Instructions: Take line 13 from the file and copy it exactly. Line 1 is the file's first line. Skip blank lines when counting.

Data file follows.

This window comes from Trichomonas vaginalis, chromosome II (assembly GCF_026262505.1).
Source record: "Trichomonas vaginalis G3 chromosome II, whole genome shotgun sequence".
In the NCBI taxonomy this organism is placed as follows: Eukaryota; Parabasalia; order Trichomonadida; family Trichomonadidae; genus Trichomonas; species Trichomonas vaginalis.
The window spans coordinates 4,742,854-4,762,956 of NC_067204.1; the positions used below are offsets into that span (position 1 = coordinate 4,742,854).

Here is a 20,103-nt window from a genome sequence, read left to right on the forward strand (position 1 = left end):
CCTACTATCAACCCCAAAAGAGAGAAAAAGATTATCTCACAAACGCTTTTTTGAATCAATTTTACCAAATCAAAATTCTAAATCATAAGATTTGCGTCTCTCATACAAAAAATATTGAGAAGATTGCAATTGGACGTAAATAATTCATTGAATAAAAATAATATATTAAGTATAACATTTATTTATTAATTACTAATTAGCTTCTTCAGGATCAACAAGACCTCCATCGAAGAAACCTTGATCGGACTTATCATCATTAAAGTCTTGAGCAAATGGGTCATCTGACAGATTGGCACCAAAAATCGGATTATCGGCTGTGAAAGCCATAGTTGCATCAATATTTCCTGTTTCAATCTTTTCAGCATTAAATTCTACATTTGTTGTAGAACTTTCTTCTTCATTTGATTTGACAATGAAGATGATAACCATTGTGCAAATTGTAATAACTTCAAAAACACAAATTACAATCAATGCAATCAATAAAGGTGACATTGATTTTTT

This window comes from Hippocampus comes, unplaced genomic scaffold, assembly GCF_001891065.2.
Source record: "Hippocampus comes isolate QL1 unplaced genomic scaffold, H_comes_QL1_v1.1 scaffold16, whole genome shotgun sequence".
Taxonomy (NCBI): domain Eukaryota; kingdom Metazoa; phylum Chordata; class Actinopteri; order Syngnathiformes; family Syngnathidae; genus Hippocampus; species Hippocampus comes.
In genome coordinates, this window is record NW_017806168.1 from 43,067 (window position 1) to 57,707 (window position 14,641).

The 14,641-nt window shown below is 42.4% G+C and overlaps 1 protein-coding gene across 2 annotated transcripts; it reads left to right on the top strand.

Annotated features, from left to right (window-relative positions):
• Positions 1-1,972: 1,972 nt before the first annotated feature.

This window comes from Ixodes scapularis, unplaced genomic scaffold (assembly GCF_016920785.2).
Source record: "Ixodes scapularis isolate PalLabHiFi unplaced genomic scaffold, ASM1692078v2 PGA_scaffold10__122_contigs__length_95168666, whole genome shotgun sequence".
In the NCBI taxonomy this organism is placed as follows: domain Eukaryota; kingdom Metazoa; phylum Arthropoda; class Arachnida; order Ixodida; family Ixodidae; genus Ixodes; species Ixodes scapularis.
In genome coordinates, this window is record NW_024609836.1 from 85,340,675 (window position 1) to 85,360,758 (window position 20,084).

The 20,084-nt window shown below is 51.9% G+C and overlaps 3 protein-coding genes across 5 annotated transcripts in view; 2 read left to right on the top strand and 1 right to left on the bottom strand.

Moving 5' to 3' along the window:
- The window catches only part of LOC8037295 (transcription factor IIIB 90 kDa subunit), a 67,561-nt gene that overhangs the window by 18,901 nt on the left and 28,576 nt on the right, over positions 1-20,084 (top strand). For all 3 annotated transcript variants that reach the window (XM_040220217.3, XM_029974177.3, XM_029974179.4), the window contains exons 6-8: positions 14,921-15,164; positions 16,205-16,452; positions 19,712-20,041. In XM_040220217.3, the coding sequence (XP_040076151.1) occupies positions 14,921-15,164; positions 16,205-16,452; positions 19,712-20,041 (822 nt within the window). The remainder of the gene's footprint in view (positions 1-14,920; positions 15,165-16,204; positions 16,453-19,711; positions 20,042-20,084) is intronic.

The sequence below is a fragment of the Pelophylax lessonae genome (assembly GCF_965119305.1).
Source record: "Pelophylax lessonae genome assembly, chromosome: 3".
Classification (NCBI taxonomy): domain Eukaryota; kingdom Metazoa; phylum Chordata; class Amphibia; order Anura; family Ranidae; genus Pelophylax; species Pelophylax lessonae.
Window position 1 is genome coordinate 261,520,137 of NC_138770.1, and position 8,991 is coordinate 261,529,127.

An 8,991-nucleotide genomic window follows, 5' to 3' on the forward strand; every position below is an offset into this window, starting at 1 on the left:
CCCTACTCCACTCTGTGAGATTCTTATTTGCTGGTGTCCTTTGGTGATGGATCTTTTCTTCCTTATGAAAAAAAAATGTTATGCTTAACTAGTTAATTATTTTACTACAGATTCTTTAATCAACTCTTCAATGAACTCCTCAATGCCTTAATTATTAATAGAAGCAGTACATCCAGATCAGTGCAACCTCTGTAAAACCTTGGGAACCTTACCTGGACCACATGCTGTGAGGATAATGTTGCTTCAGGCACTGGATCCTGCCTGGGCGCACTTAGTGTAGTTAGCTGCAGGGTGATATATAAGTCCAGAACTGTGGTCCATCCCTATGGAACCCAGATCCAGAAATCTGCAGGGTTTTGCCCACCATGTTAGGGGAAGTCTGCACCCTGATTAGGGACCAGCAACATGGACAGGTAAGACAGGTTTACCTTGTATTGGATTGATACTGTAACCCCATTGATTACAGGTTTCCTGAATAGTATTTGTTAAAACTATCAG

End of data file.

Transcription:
• Positions 1-1,972: 1,972 nt before the first annotated feature.